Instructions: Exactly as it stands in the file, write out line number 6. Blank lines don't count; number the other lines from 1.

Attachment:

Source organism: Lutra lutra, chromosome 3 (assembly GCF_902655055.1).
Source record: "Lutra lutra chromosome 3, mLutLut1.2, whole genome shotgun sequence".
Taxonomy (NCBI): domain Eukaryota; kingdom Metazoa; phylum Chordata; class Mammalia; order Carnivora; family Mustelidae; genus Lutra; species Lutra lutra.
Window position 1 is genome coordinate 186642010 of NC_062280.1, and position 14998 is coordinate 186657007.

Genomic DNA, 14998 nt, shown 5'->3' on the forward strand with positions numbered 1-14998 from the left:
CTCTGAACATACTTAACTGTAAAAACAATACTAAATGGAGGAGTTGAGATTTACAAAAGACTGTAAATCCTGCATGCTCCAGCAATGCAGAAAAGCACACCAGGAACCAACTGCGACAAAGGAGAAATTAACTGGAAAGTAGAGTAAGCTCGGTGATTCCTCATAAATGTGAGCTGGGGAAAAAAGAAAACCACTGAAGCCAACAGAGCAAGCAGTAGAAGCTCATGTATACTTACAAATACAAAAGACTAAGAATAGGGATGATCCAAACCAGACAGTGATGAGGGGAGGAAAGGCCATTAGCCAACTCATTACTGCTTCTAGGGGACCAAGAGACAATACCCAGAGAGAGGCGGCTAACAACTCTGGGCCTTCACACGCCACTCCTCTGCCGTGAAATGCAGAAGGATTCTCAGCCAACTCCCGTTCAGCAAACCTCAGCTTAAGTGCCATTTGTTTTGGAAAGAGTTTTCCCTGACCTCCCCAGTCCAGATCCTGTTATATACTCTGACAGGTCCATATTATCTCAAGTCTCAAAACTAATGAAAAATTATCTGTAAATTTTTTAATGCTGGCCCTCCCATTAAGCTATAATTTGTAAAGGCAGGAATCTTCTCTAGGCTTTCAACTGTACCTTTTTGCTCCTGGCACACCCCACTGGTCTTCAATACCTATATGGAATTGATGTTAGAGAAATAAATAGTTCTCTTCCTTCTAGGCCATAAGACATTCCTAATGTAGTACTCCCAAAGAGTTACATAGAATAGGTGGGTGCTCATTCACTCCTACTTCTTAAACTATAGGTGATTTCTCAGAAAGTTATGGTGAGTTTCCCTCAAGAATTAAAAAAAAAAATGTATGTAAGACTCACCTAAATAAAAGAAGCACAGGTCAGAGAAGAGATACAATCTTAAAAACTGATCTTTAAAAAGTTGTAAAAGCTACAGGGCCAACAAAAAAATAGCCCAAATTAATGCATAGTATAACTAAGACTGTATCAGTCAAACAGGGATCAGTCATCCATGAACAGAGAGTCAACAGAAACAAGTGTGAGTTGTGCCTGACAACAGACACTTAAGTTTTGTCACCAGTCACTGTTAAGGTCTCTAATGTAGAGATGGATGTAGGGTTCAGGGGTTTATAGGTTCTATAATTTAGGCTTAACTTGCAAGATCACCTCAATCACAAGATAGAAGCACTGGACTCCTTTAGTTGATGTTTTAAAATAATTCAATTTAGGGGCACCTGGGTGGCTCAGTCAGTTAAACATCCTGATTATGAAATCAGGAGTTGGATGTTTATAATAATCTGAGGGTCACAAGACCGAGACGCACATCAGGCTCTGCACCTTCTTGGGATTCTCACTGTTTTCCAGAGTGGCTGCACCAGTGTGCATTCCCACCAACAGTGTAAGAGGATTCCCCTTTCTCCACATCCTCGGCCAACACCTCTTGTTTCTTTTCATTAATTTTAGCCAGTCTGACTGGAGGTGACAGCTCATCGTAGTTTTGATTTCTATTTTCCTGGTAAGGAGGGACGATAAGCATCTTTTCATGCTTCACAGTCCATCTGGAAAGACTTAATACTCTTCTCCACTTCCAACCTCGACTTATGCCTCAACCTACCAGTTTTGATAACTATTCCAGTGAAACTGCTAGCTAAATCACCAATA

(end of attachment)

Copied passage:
CTCTGAACATACTTAACTGTAAAAACAATACTAAATGGAGGAGTTGAGATTTACAAAAGACTGTAAATCCTGCATGCTCCAGCAATGCAGAAAAGCACACCAGGAACCAACTGCGACAAAGGAGAAATTAACTGGAAAGTAGAGTAAGCTCGGTGATTCCTCATAAATGTGAGCTGGGGAAAAAAGAAAACCACTGAAGCCAACAGAGCAAGCAGTAGAAGCTCATGTATACTTACAAATACAAAAGACTAAGAATAGGGATGATCCAAACCAGACAGTGATGAGGGGAGGAAAGGCCATTAGCCAACTCATTACTGCTTCTAGGGGACCAAGAGACAATACCCAGAGAGAGGCGGCTAACAACTCTGGGCCTTCACACGCCACTCCTCTGCCGTGAAATGCAGAAGGATTCTCAGCCAACTCCCGTTCAGCAAACCTCAGCTTAAGTGCCATTTGTTTTGGAAAGAGTTTTCCCTGACCTCCCCAGTCCAGATCCTGTTATATACTCTGACAGGTCCATATTATCTCAAGTCTCAAAACTAATGAAAAATTATCTGTAAATTTTTTAATGCTGGCCCTCCCATTAAGCTATAATTTGTAAAGGCAGGAATCTTCTCTAGGCTTTCAACTGTACCTTTTTGCTCCTGGCACACCCCACTGGTCTTCAATACCTATATGGAATTGATGTTAGAGAAATAAATAGTTCTCTTCCTTCTAGGCCATAAGACATTCCTAATGTAGTACTCCCAAAGAGTTACATAGAATAGGTGGGTGCTCATTCACTCCTACTTCTTAAACTATAGGTGATTTCTCAGAAAGTTATGGTGAGTTTCCCTCAAGAATTAAAAAAAAAAATGTATGTAAGACTCACCTAAATAAAAGAAGCACAGGTCAGAGAAGAGATACAATCTTAAAAACTGATCTTTAAAAAGTTGTAAAAGCTACAGGGCCAACAAAAAAATAGCCCAAATTAATGCATAGTATAACTAAGACTGTATCAGTCAAACAGGGATCAGTCATCCATGAACAGAGAGTCAACAGAAACAAGTGTGAGTTGTGCCTGACAACAGACACTTAAGTTTTGTCACCAGTCACTGTTAAGGTCTCTAATGTAGAGATGGATGTAGGGTTCAGGGGTTTATAGGTTCTATAATTTAGGCTTAACTTGCAAGATCACCTCAATCACAAGATAGAAGCACTGGACTCCTTTAGTTGATGTTTTAAAATAATTCAATTTAGGGGCACCTGGGTGGCTCAGTCAGTTAAACATCCTGATTATGAAATCAGGAGTTGGATGTTTATAATAATCTGAGGGTCACAAGACCGAGACGCACATCAGGCTCTGCACCTTCTTGGGATTCTCACTGTTTTCCAGAGTGGCTGCACCAGTGTGCATTCCCACCAACAGTGTAAGAGGATTCCCCTTTCTCCACATCCTCGGCCAACACCTCTTGTTTCTTTTCATTAATTTTAGCCAGTCTGACTGGAGGTGACAGCTCATCGTAGTTTTGATTTCTATTTTCCTGGTAAGGAGGGACGATAAGCATCTTTTCATGCTTCACAGTCCATCTGGAAAGACTTAATACTCTTCTCCACTTCCAACCTCGACTTATGCCTCAACCTACCAGTTTTGATAACTATTCCAGTGAAACTGCTAGCTAAATCACCAATA